The Suquamish Tribe took precautions early on, activating its Emergency Operations Center in March 2020. Tribal government offices were closed to the public, and staff worked from home or went on furloughs. These early actions helped the Tribal community and its employees to escape some of the worst of the pandemic impacts.
Since the beginning of the pandemic, Tribal community health nurses have offered COVID-19 testing to the Tribal community and its employees on-demand and conducted contact tracing when a positive test has been received. The Tribe’s nurses also offer drive-thru flu vaccinations to avert the possibility of multiple illnesses spreading through the community.
The Suquamish Clearwater Casino Resort was completely closed for nine weeks, until high-tech screening and COVID safety protocols could be put in place. The Casino Resort has since reopened with limited capacity, shorter hours, and thorough screening and safety protocols.
Beginning in early January 2021 — led by emergency managers, drawing on the expertise of Tribal police and with the help of staff from Tribal government and enterprises — the Tribe turned a floor of the Clearwater Casino parking garage into a drive-thru clinic, and mass vaccination began as soon as supplies of the Moderna vaccines became available.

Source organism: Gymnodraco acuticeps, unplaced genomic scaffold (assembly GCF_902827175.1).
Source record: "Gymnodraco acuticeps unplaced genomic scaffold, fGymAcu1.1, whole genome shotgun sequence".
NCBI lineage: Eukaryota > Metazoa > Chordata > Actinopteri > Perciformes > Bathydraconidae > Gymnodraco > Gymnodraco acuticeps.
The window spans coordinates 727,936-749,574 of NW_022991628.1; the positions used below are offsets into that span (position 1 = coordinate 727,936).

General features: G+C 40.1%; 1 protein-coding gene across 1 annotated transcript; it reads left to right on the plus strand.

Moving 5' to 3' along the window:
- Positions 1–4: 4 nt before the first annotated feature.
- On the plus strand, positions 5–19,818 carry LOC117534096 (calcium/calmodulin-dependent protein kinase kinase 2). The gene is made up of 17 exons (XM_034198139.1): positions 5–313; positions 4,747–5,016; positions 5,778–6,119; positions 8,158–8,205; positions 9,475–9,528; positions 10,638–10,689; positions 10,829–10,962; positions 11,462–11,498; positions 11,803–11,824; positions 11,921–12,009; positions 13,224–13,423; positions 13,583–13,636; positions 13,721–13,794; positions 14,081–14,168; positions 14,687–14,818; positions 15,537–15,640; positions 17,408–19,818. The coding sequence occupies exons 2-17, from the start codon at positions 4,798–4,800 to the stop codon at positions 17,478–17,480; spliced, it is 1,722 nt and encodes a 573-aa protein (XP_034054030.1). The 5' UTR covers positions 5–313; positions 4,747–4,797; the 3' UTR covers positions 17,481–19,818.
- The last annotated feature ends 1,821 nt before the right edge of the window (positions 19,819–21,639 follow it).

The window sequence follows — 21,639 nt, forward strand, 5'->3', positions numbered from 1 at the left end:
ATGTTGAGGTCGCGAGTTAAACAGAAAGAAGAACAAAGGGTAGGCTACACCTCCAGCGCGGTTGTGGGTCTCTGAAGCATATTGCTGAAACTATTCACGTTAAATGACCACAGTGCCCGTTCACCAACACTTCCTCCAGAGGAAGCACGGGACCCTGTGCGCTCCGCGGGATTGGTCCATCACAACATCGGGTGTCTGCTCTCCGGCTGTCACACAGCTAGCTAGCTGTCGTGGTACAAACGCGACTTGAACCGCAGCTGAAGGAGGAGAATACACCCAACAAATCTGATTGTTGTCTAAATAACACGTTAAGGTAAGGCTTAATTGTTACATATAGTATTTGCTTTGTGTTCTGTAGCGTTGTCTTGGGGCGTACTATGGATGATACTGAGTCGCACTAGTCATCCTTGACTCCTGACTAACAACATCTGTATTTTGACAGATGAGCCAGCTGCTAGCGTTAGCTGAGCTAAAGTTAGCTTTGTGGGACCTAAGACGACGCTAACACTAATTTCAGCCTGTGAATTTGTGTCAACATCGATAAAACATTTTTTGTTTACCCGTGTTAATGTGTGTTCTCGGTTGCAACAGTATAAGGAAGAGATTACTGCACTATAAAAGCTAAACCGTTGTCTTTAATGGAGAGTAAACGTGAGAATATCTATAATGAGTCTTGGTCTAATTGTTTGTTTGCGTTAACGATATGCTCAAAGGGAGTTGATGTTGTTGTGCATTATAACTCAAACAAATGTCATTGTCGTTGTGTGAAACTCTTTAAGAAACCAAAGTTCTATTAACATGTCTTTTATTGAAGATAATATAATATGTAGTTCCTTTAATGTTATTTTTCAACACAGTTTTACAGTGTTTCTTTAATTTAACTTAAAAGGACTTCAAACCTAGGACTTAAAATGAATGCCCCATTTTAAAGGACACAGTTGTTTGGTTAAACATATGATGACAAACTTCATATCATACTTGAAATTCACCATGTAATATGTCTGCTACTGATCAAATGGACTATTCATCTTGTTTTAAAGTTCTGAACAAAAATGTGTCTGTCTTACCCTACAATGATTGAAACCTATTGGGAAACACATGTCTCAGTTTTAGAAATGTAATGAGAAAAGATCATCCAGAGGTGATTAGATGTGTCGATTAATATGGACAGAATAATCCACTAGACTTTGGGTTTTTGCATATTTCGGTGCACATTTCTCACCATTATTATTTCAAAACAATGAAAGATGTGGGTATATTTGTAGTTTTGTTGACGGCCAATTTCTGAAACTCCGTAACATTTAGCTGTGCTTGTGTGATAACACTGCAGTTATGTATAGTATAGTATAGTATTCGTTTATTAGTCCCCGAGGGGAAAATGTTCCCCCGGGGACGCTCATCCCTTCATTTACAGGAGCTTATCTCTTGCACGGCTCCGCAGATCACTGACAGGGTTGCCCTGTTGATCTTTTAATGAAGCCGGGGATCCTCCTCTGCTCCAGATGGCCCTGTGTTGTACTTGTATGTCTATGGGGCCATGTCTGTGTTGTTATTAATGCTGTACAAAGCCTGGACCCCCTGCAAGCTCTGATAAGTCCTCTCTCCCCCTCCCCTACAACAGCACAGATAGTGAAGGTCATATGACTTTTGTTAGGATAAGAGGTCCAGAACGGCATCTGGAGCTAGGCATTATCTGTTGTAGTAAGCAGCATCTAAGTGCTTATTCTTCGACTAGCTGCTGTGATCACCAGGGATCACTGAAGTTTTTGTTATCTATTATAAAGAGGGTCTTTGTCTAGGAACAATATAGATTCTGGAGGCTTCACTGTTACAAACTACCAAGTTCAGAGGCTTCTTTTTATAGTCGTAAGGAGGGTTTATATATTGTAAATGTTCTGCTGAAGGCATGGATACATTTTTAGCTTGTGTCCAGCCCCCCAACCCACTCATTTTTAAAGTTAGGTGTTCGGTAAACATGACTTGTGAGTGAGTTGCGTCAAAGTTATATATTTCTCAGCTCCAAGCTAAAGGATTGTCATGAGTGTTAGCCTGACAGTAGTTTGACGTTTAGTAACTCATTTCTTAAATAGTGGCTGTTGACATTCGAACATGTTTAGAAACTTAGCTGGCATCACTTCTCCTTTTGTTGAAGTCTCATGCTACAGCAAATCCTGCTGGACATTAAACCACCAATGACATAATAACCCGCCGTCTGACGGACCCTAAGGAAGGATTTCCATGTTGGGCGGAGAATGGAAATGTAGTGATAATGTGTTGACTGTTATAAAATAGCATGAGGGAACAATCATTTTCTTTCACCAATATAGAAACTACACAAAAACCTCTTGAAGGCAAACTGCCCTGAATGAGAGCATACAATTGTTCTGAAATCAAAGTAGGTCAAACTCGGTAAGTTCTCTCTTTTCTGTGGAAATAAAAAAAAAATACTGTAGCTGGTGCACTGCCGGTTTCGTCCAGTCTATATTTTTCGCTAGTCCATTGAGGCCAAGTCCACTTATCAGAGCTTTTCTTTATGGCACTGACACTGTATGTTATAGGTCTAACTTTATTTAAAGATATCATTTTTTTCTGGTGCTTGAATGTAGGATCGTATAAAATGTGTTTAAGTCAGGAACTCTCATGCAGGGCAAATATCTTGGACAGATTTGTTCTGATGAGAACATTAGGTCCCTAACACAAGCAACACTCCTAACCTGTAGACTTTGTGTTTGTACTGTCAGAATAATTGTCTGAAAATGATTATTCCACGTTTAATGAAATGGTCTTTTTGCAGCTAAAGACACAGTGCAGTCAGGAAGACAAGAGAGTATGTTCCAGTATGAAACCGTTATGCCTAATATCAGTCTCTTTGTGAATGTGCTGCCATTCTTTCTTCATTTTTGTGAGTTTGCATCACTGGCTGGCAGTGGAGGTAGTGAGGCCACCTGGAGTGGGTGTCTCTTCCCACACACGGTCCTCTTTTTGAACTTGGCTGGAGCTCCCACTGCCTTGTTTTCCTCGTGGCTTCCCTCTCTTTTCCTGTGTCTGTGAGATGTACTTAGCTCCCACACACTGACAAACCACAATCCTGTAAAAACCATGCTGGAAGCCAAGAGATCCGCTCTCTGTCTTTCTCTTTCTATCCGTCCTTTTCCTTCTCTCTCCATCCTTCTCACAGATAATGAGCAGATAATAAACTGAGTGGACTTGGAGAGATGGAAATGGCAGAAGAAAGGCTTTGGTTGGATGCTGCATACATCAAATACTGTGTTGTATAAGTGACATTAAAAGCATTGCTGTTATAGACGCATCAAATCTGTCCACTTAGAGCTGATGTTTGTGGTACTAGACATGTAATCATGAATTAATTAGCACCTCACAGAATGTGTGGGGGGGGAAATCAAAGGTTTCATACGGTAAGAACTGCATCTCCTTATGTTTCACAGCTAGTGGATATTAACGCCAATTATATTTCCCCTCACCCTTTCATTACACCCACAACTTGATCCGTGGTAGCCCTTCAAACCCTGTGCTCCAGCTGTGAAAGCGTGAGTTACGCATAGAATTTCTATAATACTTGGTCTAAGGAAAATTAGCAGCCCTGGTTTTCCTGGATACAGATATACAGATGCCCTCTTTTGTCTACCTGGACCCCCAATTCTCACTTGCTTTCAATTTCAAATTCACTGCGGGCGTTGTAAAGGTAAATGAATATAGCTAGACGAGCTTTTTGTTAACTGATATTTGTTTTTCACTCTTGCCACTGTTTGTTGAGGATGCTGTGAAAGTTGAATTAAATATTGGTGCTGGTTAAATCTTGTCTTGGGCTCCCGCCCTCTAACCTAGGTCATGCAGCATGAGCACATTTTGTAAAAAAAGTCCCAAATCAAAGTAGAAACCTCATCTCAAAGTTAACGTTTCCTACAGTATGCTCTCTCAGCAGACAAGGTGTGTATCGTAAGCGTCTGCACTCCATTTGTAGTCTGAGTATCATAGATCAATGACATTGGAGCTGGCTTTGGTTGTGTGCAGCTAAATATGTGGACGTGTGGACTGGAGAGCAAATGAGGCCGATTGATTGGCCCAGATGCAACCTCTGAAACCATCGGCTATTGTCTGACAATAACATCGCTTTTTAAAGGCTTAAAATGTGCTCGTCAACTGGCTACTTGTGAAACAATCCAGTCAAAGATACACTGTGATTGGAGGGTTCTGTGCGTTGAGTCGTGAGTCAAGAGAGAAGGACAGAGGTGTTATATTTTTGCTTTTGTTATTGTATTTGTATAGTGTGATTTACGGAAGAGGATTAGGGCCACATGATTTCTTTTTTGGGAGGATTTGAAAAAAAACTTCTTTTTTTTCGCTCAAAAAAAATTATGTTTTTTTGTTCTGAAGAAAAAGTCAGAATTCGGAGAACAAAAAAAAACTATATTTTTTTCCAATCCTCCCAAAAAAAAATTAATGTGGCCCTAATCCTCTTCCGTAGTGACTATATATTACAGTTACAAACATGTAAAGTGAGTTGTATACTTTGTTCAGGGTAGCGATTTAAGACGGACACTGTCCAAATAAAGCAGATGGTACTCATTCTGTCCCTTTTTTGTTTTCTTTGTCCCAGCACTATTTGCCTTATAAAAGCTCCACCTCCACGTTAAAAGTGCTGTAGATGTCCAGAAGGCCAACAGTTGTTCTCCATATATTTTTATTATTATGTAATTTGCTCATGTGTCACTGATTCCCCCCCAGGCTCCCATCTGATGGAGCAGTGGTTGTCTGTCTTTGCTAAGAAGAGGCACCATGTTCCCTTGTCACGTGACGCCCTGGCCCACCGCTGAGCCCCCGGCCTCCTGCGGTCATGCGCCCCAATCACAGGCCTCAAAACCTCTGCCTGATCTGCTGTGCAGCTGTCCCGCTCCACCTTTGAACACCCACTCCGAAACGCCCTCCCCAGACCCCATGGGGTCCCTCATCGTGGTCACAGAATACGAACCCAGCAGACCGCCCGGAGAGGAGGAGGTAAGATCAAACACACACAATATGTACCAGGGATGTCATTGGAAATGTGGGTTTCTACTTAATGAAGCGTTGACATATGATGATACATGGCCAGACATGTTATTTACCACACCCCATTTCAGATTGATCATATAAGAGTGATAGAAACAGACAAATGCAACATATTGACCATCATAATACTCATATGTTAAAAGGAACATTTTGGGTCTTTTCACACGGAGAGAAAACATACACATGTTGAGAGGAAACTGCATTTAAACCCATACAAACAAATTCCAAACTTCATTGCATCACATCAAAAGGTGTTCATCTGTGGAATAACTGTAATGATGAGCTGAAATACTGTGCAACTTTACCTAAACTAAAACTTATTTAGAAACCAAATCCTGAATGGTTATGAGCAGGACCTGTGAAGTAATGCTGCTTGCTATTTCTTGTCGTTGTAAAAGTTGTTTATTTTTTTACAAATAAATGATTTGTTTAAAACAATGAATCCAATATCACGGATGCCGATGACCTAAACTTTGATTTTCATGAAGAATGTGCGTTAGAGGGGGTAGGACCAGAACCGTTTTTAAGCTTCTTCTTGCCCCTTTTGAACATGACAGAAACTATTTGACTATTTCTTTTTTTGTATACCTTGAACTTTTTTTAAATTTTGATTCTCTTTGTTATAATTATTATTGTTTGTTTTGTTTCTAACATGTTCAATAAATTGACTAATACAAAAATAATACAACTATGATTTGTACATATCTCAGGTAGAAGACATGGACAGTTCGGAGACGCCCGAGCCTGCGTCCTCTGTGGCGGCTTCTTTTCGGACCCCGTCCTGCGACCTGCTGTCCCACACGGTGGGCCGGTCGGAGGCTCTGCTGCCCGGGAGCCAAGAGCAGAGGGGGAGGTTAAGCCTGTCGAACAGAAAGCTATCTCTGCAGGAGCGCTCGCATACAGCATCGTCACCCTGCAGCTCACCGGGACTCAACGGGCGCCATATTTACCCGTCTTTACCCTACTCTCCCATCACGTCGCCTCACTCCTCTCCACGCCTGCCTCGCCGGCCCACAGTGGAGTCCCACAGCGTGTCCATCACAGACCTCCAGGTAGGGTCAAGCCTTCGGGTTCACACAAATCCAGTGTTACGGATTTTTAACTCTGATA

First to be vaccinated were Tribal Elders, health care staff, and a handful of essential government workers. Tribal members and their families followed quickly, along with the staffs of the Tribal government and the Tribe’s business enterprises.
As of March 2, 2021, Suquamish Tribe Health nurses have administered 1,976 first doses, 1,247 second doses; for a combined total of 3,174 Moderna COVID-19 vaccine doses. In addition to the doses administered to Suquamish Tribal households, this number includes:
- 288 of the Tribal government’s 385 employees, for a total of 75 percent of employees.